Landscape mosaic

The Haanja Upland is an area of extremely diverse nature; besides uneven relief there are numerous water bodies, plenty of forests and a heterogeneus network of small villages. The Haanja region has the largest number of lakes in Estonia — there are about 175 small or large lakes. The majority of small lake depressions have formed as a result of the melting of blocks of dead ice. A number of these lakes have grown over and become mires. The lakes in the valleys have dissected coastlines, such as Lake Kavadi at Uue-Saaluse; the lakes in the valleys cutting into the slopes of the upland are oblong and deep (the lakes of the valleys of Kütiorg, Piiriorg and the Rõuge Valley). Beautiful Lakes Vaskna and Tuuljärv are located near Suur-Munamägi. Lake Tuuljärv is, at 257 meters above sea level, the highest lake in Estonia. The biggest lakes of the eastern part of the upland are Lake Kirikumäe, which gives rise to the Pedetsi River flowing towards Latvia, Lake Misso and Lake Hino. On the slopes of the buried valleys, springs release karst water rich in lime.

Dissected relief, varied Quaternary cover and diverse water conditions have favoured the development of mosaic vegetation. Human activities have played an important role in this process. Every patch of land suitable for cultivation was turned into fields a long time ago. Many former fields have overgrown with forest again. Besides productive spruce and mixed forests there are secondary birch and aspen forests and plenty of shrublands.

About half of the territory of the Haanja Upland is covered with forests. All kinds of forest types represented in Estonia, except alvar forests, can be found here. In older stands spruce dominate, usually reaching considerable height here. A good example is the virginal forest covering Vällamägi, where the trees are about 40 metres tall. Broad-leafed forests, once characteristic of the region, have mostly been cut and turned into fields. Broad-leafed forests have been preserved only in river valleys or on very steep slopes of hillocks, where the tree layer is rich and varied (lime, elm, oak, maple, ash). Depressions between hillocks are mostly wet and paludified, dominated by swampy forests of alder and birch stands, or by mires of different stages of development, mostly nutrient-rich fens; transitional bogs and raised bogs are rarer. The peat layer has been determined to be the thickest in Estonia — 17 meters — in a bog by the foot of Vällamägi.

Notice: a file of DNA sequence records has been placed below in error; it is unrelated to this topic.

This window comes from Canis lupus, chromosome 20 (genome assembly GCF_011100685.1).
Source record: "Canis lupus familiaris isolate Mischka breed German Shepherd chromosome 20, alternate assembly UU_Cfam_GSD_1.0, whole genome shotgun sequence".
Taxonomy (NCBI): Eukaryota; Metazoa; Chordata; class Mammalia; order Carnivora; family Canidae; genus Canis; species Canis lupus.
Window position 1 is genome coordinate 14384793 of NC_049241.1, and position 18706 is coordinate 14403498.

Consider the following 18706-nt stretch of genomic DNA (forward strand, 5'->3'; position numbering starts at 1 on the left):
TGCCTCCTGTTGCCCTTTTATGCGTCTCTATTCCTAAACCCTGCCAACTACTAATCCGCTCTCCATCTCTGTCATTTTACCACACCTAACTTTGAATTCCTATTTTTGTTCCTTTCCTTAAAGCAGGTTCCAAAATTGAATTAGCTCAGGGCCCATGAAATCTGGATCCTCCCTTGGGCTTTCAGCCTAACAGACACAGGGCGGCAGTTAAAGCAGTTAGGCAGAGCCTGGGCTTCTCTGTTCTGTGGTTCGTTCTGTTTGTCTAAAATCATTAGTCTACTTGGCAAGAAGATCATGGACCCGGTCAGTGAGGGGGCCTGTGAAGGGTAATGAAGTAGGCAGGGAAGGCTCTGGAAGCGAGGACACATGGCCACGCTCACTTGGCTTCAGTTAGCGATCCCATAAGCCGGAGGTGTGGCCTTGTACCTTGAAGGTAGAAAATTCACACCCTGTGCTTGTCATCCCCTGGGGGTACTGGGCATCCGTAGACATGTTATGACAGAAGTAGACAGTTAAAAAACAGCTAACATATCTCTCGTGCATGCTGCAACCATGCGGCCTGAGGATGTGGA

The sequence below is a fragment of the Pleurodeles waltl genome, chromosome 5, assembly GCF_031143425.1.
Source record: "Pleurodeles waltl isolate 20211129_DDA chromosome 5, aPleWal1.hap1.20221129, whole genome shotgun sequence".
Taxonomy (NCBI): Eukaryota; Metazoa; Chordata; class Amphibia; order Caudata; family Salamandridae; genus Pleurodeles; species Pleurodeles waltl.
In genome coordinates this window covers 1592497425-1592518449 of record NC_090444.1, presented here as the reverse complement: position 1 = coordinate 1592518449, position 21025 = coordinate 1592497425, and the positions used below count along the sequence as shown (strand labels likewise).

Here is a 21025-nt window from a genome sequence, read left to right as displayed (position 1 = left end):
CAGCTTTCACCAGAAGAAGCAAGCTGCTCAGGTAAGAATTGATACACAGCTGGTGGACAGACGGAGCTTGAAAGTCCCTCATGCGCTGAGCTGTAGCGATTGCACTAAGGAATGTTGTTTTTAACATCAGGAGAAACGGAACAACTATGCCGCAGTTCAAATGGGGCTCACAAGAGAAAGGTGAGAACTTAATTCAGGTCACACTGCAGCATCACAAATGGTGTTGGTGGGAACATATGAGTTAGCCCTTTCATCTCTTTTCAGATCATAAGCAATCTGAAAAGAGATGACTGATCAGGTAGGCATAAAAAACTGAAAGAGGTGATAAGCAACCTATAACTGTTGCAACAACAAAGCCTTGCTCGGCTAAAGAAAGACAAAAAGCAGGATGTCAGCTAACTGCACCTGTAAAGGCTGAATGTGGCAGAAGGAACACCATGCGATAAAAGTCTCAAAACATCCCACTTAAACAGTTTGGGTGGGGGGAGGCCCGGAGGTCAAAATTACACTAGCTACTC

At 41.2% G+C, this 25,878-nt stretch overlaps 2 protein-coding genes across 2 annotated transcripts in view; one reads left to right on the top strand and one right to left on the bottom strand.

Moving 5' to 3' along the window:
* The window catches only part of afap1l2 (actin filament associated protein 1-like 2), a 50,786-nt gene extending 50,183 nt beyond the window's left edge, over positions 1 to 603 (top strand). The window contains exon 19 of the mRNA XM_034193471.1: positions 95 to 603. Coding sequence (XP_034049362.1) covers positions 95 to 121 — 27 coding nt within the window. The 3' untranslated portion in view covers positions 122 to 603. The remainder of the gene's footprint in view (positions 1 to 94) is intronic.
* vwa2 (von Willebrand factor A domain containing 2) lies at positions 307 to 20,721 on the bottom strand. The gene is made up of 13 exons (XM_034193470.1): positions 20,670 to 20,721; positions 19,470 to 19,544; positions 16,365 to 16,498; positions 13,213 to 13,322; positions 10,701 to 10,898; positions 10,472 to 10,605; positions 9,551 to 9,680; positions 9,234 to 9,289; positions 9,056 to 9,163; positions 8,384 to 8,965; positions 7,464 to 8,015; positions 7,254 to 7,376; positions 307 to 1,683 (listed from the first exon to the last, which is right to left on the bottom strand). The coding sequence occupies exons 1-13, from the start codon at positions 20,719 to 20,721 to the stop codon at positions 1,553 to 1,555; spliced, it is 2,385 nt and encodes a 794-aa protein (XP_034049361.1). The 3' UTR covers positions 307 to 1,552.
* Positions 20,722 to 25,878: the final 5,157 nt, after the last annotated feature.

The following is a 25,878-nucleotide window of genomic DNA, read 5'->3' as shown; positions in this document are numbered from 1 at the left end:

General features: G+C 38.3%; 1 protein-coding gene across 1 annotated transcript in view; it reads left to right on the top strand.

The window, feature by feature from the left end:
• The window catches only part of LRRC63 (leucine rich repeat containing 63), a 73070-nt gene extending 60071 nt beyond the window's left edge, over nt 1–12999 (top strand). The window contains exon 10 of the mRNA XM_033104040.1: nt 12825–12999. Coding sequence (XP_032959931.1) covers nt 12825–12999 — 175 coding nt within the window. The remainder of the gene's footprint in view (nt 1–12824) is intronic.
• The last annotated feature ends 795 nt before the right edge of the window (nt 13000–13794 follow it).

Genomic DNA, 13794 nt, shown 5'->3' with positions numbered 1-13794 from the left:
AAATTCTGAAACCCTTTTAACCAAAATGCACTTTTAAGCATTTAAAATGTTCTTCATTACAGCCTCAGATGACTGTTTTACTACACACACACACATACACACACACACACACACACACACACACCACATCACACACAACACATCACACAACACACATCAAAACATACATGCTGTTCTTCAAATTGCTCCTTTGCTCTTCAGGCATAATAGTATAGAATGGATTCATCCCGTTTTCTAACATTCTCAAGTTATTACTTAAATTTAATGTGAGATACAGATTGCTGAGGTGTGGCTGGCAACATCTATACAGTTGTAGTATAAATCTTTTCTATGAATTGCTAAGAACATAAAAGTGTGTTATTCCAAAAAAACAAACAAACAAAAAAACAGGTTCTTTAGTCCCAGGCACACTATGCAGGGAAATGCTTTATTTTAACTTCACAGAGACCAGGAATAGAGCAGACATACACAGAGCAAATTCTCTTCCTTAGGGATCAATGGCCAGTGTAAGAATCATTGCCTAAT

Valleys and canyons
The northwestern slope of the upland is crossed by two deep valleys — Rõuge Valley and the valley of the Pärlijõgi River. The upper reaches of the Rõuge primeval valley are up to 30 meters deep and cut into limestone. In the lower reaches of the valley the depth is up to 52 meters and sandstones outcrop on the slopes. Best-known among numerous side gullies are Hinni Canyon and Ööbikuorg. A chain of seven lakes joined together by the Rõuge River, flowing into the Pühajõgi River, lies at the bottom of Ööbikuorg. Lake Rõuge Suurjärv is the deepest in Estonia — 38 metres.

The valley of the Pärlijõgi River is deepest in its lower reaches at the Sänna Village, where the slopes rise up to 25 metres and where Devonian sandstones and multicoloured clays outcrop. The Piusa Valley is most remarkable north of Vastseliina Village, where sandstone outcrops in vertical walls up to 43 meters high over a distance of 12 kilometres. The best-known among them are the Härma walls, particularly the Härma upper wall, which is one of the most beautiful sandstone cliffs on the Piusa River. Sandstone outcrops on the Härma lower wall resemble pillar-like pyramids. The Tamme wall and the Möldri wall should also be mentioned for their beauty. The sandstone cliffs of the Piusa Valley are located in a landscape reserve, which is not easily accessible. These landscapes can best be enjoyed when boating or canoeing on the river. The biggest east-west oriented valley — Piiriorg — located on the Latvian border in Paganamaa, is up to 55 meters deep.

The Haanja Nature Park
The Haanja Nature Park was created to preserve and protect the landscapes and national heritage of Haanjamaa. The nature park was formed by joining together former smaller protected areas, such as Suur-Munamägi, Vällamägi, the Rõuge primeval valley and the Kütiorg Valley into one larger protected area, covering all local natural and cultural monuments. The Haanja Nature Park was created in 1979, and gained its present territory in 1991. The area of the nature park is about 200 km2; the centre of the park is located at Haanja Village. According to the functional zoning of the area, different protection zones have been established. Nature study paths have been marked near Lake Kavadi and on Vällamägi.

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